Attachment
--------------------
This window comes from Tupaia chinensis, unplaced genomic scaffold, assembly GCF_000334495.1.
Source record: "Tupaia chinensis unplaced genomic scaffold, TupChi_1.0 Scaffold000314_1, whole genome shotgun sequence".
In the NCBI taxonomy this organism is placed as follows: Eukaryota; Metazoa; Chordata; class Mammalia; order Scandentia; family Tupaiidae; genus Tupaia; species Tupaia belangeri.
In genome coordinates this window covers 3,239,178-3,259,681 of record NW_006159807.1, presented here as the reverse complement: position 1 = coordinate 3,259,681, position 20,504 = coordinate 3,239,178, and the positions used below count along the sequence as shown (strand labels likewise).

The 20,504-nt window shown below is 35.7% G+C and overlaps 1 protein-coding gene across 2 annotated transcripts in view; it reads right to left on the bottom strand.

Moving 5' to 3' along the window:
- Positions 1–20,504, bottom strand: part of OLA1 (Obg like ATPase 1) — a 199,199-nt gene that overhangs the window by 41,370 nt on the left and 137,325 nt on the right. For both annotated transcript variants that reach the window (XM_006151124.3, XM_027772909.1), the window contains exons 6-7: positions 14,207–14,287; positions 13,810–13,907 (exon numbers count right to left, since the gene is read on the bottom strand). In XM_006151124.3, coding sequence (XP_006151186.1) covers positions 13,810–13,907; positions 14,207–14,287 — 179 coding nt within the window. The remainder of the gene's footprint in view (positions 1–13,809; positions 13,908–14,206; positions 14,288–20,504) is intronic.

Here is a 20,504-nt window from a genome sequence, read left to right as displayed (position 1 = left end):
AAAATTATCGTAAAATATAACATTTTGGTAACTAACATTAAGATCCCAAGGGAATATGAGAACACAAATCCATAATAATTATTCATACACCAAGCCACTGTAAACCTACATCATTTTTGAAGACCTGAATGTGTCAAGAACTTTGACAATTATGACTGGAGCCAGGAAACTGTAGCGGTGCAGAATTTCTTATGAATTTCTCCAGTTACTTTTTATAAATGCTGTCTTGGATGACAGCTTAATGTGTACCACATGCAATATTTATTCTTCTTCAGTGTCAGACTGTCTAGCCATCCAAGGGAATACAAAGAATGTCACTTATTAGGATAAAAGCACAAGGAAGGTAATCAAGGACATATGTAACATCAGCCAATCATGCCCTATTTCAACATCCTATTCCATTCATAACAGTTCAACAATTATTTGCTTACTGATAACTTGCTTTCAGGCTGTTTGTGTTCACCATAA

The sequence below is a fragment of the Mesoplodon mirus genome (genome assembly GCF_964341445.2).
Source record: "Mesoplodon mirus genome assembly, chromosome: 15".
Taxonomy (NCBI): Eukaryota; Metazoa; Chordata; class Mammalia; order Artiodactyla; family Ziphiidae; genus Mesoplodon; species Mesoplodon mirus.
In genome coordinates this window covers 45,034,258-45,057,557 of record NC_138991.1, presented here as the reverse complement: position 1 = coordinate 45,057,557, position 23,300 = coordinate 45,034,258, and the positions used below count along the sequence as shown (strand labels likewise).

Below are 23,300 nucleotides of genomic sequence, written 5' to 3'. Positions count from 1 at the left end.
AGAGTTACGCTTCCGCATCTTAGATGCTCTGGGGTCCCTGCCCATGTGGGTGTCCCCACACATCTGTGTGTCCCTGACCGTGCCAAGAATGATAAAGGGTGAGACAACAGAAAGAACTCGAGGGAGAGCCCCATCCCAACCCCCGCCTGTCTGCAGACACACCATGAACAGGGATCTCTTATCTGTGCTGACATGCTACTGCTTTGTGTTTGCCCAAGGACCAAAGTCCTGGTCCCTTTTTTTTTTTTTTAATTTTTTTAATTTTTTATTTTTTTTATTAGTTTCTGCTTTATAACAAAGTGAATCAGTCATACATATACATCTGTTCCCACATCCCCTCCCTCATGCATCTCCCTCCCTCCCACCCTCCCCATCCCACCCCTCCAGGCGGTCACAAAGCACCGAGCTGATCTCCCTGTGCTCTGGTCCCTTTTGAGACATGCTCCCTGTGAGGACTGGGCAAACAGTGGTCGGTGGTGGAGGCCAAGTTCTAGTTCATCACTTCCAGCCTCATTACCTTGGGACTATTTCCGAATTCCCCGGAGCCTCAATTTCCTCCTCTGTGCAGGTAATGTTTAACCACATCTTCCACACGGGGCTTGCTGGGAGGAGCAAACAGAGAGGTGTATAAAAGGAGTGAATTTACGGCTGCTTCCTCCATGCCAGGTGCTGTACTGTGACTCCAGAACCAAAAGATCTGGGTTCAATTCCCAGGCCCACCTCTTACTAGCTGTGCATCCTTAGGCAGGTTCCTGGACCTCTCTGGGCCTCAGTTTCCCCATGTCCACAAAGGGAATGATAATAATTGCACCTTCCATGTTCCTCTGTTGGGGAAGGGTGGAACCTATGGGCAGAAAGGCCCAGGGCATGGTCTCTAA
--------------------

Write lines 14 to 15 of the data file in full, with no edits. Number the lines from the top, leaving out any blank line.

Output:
Below are 23,300 nucleotides of genomic sequence, written 5' to 3'. Positions count from 1 at the left end.
AGAGTTACGCTTCCGCATCTTAGATGCTCTGGGGTCCCTGCCCATGTGGGTGTCCCCACACATCTGTGTGTCCCTGACCGTGCCAAGAATGATAAAGGGTGAGACAACAGAAAGAACTCGAGGGAGAGCCCCATCCCAACCCCCGCCTGTCTGCAGACACACCATGAACAGGGATCTCTTATCTGTGCTGACATGCTACTGCTTTGTGTTTGCCCAAGGACCAAAGTCCTGGTCCCTTTTTTTTTTTTTTAATTTTTTTAATTTTTTATTTTTTTTATTAGTTTCTGCTTTATAACAAAGTGAATCAGTCATACATATACATCTGTTCCCACATCCCCTCCCTCATGCATCTCCCTCCCTCCCACCCTCCCCATCCCACCCCTCCAGGCGGTCACAAAGCACCGAGCTGATCTCCCTGTGCTCTGGTCCCTTTTGAGACATGCTCCCTGTGAGGACTGGGCAAACAGTGGTCGGTGGTGGAGGCCAAGTTCTAGTTCATCACTTCCAGCCTCATTACCTTGGGACTATTTCCGAATTCCCCGGAGCCTCAATTTCCTCCTCTGTGCAGGTAATGTTTAACCACATCTTCCACACGGGGCTTGCTGGGAGGAGCAAACAGAGAGGTGTATAAAAGGAGTGAATTTACGGCTGCTTCCTCCATGCCAGGTGCTGTACTGTGACTCCAGAACCAAAAGATCTGGGTTCAATTCCCAGGCCCACCTCTTACTAGCTGTGCATCCTTAGGCAGGTTCCTGGACCTCTCTGGGCCTCAGTTTCCCCATGTCCACAAAGGGAATGATAATAATTGCACCTTCCATGTTCCTCTGTTGGGGAAGGGTGGAACCTATGGGCAGAAAGGCCCAGGGCATGGTCTCTAA